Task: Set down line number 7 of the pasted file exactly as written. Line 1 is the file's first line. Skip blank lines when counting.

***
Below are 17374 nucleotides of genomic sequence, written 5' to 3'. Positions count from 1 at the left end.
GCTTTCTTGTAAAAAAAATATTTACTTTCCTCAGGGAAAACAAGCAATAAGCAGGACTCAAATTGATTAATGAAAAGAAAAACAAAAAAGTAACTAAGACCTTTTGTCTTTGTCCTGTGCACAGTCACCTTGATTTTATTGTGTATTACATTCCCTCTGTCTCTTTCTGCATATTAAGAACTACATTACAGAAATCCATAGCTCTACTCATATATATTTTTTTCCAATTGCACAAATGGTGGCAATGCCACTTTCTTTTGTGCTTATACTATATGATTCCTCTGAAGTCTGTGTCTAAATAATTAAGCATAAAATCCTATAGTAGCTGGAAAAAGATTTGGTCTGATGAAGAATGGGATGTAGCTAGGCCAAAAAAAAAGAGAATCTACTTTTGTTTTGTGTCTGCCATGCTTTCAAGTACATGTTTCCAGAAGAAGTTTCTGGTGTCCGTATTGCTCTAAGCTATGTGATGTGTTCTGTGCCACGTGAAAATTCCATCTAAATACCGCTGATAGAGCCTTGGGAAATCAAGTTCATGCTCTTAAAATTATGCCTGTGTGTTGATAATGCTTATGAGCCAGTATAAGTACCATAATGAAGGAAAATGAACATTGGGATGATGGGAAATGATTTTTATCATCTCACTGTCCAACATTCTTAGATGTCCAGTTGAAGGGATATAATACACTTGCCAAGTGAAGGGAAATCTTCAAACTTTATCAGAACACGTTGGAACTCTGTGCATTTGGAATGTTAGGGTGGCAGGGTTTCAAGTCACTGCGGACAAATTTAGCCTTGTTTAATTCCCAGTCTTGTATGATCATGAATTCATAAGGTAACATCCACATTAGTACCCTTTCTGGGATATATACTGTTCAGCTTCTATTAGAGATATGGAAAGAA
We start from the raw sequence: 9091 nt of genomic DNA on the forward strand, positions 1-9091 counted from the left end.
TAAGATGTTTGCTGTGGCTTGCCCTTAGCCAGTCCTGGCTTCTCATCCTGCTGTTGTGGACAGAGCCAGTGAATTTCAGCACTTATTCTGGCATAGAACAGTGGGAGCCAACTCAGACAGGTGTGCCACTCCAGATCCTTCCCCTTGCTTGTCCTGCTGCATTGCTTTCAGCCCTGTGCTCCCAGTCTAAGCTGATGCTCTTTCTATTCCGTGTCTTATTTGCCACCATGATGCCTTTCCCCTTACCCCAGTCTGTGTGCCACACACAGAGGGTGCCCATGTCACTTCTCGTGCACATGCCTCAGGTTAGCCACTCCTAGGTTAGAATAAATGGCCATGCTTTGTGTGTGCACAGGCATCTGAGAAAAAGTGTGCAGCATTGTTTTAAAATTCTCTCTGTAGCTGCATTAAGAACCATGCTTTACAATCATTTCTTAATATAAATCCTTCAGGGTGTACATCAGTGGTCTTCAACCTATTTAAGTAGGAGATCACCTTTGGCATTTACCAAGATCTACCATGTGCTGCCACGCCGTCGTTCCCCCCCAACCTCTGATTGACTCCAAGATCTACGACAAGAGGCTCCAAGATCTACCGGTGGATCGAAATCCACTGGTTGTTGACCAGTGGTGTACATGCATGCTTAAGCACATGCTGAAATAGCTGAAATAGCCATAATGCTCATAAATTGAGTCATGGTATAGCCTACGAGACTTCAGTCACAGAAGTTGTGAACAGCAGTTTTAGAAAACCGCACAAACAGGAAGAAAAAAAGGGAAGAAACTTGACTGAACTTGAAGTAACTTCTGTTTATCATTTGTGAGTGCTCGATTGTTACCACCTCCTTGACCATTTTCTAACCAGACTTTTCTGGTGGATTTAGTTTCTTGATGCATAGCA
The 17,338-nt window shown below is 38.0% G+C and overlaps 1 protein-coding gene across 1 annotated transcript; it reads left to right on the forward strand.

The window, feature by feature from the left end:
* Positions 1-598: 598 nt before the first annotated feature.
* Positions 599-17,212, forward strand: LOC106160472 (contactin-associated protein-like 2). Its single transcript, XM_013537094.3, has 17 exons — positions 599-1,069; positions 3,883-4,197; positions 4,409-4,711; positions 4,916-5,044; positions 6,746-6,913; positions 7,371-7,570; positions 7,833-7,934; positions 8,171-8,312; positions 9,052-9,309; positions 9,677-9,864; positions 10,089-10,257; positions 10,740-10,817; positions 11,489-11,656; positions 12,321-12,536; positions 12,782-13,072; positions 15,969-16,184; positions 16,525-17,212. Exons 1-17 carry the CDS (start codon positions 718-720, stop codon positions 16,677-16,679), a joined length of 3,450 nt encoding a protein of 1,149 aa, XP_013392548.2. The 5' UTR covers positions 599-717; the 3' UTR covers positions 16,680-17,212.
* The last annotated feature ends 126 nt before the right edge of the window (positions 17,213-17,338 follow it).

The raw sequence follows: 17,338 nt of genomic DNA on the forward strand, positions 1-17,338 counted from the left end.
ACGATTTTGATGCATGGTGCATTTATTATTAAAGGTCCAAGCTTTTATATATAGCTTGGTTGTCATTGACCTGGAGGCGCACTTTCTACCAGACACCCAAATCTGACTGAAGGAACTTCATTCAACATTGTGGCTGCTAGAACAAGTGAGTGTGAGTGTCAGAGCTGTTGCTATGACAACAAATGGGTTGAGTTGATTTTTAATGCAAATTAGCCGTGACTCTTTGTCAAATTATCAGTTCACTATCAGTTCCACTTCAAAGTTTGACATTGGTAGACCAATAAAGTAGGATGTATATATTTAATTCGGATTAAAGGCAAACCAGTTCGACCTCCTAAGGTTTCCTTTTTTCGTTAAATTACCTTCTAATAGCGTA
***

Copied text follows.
* Positions 1-598: 598 nt before the first annotated feature.